When IntercontinentalExchange begins to transition its cleared energy swaps products to futures next month, it could mark the beginning of the end for cleared energy swaps, make many US derivatives reforms moot, and trigger a fundamental change in derivatives markets.
Or could it be a mere technical change that will have an imperceptible impact on global energy markets?
Of course, no one really knows what the effect of ICE’s plan to shift its swaps to futures will ultimately be, since so much hinges on still-developing regulations and an ever-evolving derivatives market.
But it is telling how wildly divergent the views are of the impact of swaps-to-futures.
On the sidelines of an Information Management Network derivatives trading conference in New York this past week, Gary DeWaal, senior managing director and general counsel with brokerage Newedge, said within a decade cleared energy swaps may no longer exist. There still will be customized, uncleared swaps between parties, but most swaps would just be cleared futures.
Charles Reyl, president and CEO of Parity Energy, which plans to launch an energy-focused swap execution facility, called DeWaal’s view a “bit extreme,” and said they ignore the benefits of cleared swaps, including customer clearinghouse choice, and preferences of brokers who may be unwilling to lose fees under a move to futures. Reyl said it “remains to be seen” what impact ICE’s planned transition may have.
The potentially larger issue, and what many see as the key motivation behind ICE’s swaps-to-futures plan, is the new swaps reforms within the Dodd-Frank Wall Street Reform and Consumer Protection Act. ICE’s plans could make many of these reforms meaningless, DeWaal said. “We’re going to remember [Dodd-Frank] as a deviation that lasted for four or five years,” DeWaal said.
DeWaal called ICE’s planned transition “a remarkable vote of no confidence” and a “major pushback” to rules the Commodity Futures Trading Commission has been working on since Dodd-Frank became law in 2010. “They’re trying to totally get out of the Dodd-Frank regime,” DeWaal said. “They don’t even want to deal with these new requirements for cleared swaps. I think that’s a dramatic statement.”
Under ICE’s plan, cleared North American natural gas, electric power and environmental products swaps will be listed as futures on the energy division of ICE Futures US, while cleared oil products, natural gas liquids, freight and iron ore swaps, will be listed as futures on ICE Futures Europe.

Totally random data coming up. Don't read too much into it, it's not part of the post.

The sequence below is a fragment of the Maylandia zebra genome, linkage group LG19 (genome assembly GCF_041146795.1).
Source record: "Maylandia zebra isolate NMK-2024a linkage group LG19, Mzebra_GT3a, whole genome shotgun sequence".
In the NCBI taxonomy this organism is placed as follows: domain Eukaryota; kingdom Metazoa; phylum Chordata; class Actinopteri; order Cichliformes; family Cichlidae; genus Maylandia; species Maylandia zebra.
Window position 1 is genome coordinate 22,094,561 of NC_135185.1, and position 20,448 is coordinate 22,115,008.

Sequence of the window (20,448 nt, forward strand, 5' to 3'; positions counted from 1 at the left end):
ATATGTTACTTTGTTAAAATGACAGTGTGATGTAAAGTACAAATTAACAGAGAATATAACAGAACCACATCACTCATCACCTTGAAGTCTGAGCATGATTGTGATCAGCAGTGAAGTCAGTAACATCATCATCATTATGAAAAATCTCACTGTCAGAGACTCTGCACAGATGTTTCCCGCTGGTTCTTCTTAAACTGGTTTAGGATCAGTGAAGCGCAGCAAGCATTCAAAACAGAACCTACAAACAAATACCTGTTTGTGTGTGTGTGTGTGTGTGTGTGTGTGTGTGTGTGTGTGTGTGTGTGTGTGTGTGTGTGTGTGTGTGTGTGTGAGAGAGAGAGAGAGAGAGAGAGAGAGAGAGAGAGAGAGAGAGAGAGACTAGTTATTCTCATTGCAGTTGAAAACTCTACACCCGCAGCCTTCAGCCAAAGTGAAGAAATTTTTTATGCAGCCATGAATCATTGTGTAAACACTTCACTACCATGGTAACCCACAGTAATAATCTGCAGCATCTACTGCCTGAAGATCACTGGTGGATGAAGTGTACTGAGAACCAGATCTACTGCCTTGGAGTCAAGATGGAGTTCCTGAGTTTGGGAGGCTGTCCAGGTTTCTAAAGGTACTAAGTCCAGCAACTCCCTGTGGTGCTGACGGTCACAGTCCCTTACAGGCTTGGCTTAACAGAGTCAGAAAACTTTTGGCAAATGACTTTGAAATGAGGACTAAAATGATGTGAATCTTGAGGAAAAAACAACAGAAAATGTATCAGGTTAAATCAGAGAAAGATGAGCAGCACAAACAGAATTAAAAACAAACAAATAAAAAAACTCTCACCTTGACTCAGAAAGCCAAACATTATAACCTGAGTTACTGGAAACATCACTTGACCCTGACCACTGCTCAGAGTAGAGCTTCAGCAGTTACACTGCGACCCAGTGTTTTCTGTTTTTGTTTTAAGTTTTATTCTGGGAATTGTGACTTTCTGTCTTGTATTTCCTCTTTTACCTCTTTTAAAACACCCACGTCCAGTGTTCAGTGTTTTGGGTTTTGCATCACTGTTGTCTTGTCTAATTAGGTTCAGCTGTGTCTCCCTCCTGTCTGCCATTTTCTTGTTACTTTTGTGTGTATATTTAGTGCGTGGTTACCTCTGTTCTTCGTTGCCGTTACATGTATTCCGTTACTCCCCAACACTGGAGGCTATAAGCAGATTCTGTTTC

ICE in July said it would transition its cleared swaps products to futures by January. This week it announced that it was advancing the schedule to October 15, when other Dodd-Frank rules are scheduled to take root.
Brookly McLaughlin, an ICE spokeswoman, said Friday that the swaps-to-futures plan was motivated by customer requests. “They are seeking regulatory certainty amid the continued evolution of new swap rules and how those rules might impact their operations,” McLaughlin said. “They have strong familiarity with operating in the futures markets in their risk management and hedging activities, and have expressed a preference for a timely transition to gain operational and regulatory certainty.”
According to Paul Cusenza, CEO of Nodal Exchange, ICE’s transition to futures may signal that the exchange is less worried about a controversial CFTC rule that may have forced them to delist a majority of their listed contracts. That rule, known as Core Principle 9, would require 85% of a contract’s trades to be executed on an electronic exchange in an effort to boost price transparency.
In May, the CFTC approved a final set of rules for designated contract markets, but delayed action of that 85% rule in light of industry opposition. The rule, which Commissioner Jill Sommers has called “an unnecessary solution in search of a problem,” was expected to be considered sometime this summer.
Cusenza said ICE’s plan indicates that the exchange believes the 85% rule “will be decided in a way that will be less restrictive than proposed,” since ICE believes it will not have to route all of its swaps trading through a swap execution facility.
According to Neal Wolkoff, CEO of Wolkoff Consulting Services and the former chairman and CEO of the American Stock Exchange, if the 85% rule was finalized as proposed, it would undo ICE’s swaps-to-futures plans as well as a similar structure CME has in Clearport.
“If a swap can be a future and a future can be a swap then it’s hard to really justify having this very disparate regulatory and clearing treatment,” Wolkoff said on the sidelines of Thursday’s conference.
McLaughlin said Friday that ICE would not abandon its proposal if the 85% rule was finalized as proposed. “ICE’s markets offer the key benefit of a liquid central limit order book for all of its major contracts,” she said.
This is a difference between ICE’s proposal and CME’s Clearport, where so-called swap futures do not trade on a central limit order book and has most of its volume executed by brokers off-exchange.